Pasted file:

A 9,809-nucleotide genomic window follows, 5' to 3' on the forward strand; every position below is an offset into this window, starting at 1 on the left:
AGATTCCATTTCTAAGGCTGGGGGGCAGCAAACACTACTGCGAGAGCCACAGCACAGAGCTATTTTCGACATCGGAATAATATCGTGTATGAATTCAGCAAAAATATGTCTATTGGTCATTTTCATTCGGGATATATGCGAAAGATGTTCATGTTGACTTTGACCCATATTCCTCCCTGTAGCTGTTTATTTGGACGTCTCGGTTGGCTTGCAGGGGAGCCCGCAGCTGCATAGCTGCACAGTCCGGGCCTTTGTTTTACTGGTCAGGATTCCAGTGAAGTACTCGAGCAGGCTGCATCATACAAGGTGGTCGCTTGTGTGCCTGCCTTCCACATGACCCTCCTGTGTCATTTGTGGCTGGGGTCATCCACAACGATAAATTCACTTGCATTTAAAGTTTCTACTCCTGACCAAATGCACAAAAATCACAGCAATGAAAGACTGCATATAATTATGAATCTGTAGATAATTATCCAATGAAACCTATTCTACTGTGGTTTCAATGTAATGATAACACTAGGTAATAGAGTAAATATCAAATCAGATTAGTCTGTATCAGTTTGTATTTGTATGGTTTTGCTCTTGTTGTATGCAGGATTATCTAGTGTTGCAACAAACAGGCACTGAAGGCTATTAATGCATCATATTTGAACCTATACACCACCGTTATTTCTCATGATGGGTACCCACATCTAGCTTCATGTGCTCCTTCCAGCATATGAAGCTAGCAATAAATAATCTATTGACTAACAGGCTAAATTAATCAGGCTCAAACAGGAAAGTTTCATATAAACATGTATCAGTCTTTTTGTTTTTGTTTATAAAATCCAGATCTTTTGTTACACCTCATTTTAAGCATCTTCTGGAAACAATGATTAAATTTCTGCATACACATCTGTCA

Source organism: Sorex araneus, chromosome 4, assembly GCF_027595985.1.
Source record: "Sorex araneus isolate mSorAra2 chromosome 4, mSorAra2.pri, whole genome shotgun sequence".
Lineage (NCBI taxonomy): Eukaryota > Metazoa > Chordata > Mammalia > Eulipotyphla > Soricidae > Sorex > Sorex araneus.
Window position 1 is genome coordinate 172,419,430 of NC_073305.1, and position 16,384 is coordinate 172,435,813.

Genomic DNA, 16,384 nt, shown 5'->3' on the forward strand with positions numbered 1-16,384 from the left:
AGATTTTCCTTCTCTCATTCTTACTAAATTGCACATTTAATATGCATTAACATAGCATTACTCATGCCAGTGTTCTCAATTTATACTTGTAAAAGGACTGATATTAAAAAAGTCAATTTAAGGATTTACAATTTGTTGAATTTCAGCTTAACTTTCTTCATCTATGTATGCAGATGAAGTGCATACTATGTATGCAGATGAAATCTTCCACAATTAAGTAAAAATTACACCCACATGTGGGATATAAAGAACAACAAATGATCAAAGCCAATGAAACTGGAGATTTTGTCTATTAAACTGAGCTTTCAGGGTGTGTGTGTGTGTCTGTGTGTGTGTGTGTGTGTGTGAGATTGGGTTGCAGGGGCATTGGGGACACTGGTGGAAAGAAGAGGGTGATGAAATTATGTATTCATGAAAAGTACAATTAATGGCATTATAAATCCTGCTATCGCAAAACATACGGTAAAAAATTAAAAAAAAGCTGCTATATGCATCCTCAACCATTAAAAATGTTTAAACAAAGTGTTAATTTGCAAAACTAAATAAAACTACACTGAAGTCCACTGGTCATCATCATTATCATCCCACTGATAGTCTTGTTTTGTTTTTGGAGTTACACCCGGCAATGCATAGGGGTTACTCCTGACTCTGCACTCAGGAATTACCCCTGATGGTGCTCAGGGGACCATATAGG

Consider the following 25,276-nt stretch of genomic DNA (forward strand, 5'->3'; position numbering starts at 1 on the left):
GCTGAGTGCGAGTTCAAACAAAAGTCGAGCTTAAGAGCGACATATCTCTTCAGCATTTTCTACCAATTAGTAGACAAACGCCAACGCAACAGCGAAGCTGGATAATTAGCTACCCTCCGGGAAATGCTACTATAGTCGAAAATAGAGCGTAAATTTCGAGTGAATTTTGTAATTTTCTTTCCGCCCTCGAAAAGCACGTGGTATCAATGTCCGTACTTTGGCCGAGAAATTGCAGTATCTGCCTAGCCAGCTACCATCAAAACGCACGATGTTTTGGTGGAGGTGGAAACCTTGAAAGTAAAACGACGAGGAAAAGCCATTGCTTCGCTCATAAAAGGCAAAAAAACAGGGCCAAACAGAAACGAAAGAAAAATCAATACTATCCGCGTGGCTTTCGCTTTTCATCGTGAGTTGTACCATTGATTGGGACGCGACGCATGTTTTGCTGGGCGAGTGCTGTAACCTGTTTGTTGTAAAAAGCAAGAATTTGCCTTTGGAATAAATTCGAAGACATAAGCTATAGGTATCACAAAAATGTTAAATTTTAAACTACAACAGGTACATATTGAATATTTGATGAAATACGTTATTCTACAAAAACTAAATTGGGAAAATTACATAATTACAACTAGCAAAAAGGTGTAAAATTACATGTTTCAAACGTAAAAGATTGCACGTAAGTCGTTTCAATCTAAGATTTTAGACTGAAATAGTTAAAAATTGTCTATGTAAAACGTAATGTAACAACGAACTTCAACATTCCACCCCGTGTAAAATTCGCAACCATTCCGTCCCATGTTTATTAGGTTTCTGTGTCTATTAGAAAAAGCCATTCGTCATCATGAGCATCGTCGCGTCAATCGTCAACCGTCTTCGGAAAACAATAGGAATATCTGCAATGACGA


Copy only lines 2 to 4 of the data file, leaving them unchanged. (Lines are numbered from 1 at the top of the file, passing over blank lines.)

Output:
AGATTCCATTTCTAAGGCTGGGGGGCAGCAAACACTACTGCGAGAGCCACAGCACAGAGCTATTTTCGACATCGGAATAATATCGTGTATGAATTCAGCAAAAATATGTCTATTGGTCATTTTCATTCGGGATATATGCGAAAGATGTTCATGTTGACTTTGACCCATATTCCTCCCTGTAGCTGTTTATTTGGACGTCTCGGTTGGCTTGCAGGGGAGCCCGCAGCTGCATAGCTGCACAGTCCGGGCCTTTGTTTTACTGGTCAGGATTCCAGTGAAGTACTCGAGCAGGCTGCATCATACAAGGTGGTCGCTTGTGTGCCTGCCTTCCACATGACCCTCCTGTGTCATTTGTGGCTGGGGTCATCCACAACGATAAATTCACTTGCATTTAAAGTTTCTACTCCTGACCAAATGCACAAAAATCACAGCAATGAAAGACTGCATATAATTATGAATCTGTAGATAATTATCCAATGAAACCTATTCTACTGTGGTTTCAATGTAATGATAACACTAGGTAATAGAGTAAATATCAAATCAGATTAGTCTGTATCAGTTTGTATTTGTATGGTTTTGCTCTTGTTGTATGCAGGATTATCTAGTGTTGCAACAAACAGGCACTGAAGGCTATTAATGCATCATATTTGAACCTATACACCACCGTTATTTCTCATGATGGGTACCCACATCTAGCTTCATGTGCTCCTTCCAGCATATGAAGCTAGCAATAAATAATCTATTGACTAACAGGCTAAATTAATCAGGCTCAAACAGGAAAGTTTCATATAAACATGTATCAGTCTTTTTGTTTTTGTTTATAAAATCCAGATCTTTTGTTACACCTCATTTTAAGCATCTTCTGGAAACAATGATTAAATTTCTGCATACACATCTGTCA

Source organism: Sorex araneus, chromosome 4, assembly GCF_027595985.1.
Source record: "Sorex araneus isolate mSorAra2 chromosome 4, mSorAra2.pri, whole genome shotgun sequence".